Windows Server security best practices


To ensure that we have access to your server when needed, we request that you do not change these configurations. When connecting to your server, Rackspace support will log in as the user rack using Remote Desktop Connection to the public IP address over port 3389. In addition, rebuilding existing servers or building a new server from a snapshot will require that Administrator logins are enabled and port 445 is not blocked in the Windows firewall. If you insist on changing these values, please speak with an administrator at Rackspace to do so in a way that does not impact our ability to provide you with Fanatical Support.

This article provides some very general security tips to remember when you are setting up a Microsoft Windows server that will be interacting with the public Internet. These tips can be applied to any server in general, but this article specifically addresses Rackspace Public Cloud Servers running Windows.


Use local firewall rules

For those servers that will be interacting with the public Internet with no firewall device (by default, the Rackspace Public Cloud Servers do not come with a firewall device), the Windows firewall is the only protection that you have between your server resources and your private data and anybody with access to an Internet connection. Disabling as many rules as possible means opening the fewest ports that are listening over the public interface, which means the least amount of exposure to anyone trying to gain access to your server.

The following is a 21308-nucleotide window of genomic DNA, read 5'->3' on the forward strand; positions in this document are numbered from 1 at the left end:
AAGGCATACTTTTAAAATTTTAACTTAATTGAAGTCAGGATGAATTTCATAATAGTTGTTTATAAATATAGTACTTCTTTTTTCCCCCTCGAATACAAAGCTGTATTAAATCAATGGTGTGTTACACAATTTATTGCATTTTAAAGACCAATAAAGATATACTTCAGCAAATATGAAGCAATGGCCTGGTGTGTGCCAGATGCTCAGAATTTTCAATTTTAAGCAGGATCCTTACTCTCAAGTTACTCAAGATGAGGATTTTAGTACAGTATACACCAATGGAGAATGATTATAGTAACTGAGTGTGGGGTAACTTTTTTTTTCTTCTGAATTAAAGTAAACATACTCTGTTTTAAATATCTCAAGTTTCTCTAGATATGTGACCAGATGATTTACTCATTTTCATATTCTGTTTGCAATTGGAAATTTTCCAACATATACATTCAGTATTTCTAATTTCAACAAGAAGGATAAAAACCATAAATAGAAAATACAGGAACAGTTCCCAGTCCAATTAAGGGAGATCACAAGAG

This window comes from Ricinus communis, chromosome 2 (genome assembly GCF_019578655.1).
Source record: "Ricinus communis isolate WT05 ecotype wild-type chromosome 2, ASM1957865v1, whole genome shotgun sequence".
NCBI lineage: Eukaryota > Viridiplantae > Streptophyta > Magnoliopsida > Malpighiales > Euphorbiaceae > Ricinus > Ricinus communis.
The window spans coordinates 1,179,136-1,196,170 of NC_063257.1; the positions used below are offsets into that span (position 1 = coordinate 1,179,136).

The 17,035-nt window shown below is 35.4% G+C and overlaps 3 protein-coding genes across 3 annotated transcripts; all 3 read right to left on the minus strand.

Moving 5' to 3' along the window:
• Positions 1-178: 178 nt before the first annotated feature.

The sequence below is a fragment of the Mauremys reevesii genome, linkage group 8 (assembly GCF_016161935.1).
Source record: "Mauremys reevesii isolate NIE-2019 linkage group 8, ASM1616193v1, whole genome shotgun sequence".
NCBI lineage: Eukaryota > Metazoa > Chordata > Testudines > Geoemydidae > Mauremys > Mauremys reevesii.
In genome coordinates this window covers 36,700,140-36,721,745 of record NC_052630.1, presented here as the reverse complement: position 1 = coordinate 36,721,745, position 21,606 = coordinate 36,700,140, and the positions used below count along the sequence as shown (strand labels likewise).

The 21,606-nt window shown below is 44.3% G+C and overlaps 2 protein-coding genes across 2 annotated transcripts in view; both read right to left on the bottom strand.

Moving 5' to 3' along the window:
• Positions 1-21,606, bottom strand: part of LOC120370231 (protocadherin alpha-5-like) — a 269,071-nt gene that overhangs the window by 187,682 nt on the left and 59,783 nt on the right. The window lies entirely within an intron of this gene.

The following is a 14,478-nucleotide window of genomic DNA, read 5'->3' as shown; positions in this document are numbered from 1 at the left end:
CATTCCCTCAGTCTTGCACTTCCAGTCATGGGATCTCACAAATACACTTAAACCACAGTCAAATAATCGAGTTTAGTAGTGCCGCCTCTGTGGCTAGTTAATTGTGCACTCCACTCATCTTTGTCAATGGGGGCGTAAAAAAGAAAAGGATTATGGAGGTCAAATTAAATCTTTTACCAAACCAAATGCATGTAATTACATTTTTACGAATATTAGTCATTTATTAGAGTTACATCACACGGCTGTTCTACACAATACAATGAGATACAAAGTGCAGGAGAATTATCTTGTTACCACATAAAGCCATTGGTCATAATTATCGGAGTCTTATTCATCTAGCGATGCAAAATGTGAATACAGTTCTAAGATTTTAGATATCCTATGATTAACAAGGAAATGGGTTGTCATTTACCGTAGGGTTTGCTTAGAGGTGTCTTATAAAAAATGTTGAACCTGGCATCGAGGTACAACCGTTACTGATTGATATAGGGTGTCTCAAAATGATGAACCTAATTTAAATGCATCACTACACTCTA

For those ports that must be opened, you should limit access to the server by whitelisting IP addresses in those specific rules. It's common for users to have accounts through their ISPs with dynamic public IP addresses that change over time. By adding the IP address from your local home or office computer, you can make changes to the firewall rules on-the-fly by logging in to the server via the Control Panel at and logging in remotely via the console to add a new IP address or as your ISP makes changes to your dynamically assigned IP address. By limiting access to the server via IP address whitelisting, you can ensure that those who need access to the server have it, and those who don't will be blocked from those open ports. The most typical ports that need to be open in the Windows firewall for web hosting on a cloud server are as follows:




HTTP - IIS sites or web applications


Secure IIS sites or web applications with SSL

We recommend locking down the following ports via IP address whitelisting on the public interface to limit brute-force attacks or exploitation attempts against commonly named accounts or services on the server:




Remote Desktop connectivity, for logging in remotely to the server.

21 FTP

For the secure transfer of data between local geographic locations and the cloud server

990 FTPS (on Windows)

For the secure transfer of data transfer between local geographic locations and the cloud server incorporating an SSL certificate.

5000-5050 FTP

Passive ports for FTP communication

1433 SQL

Default port used for SQL communication

53 DNS

Default port used for DNS requests

Be careful what you share

In addition to being aware of how much these servers are exposed to the Internet through open firewall ports, you should consider what data is available to others via file sharing. We do not recommend enabling Windows file sharing because the ports that are opened on the firewall expose the server to unwanted attempts to connect to the server over ports 445 and 139. We have customers who are using their servers to host back-office software such as QuickBooks, PeachTree, Microsoft Office (Outlook for Remote Desktop sessions), or any number of other third-party software solutions. We are often asked to help these customers configure mapped network drives to allow for them to easily move data from their local PCs to their cloud server by way of a drive letter on the local computer. However, we do not recommend this practice. Remember, you are only as secure as your weakest password.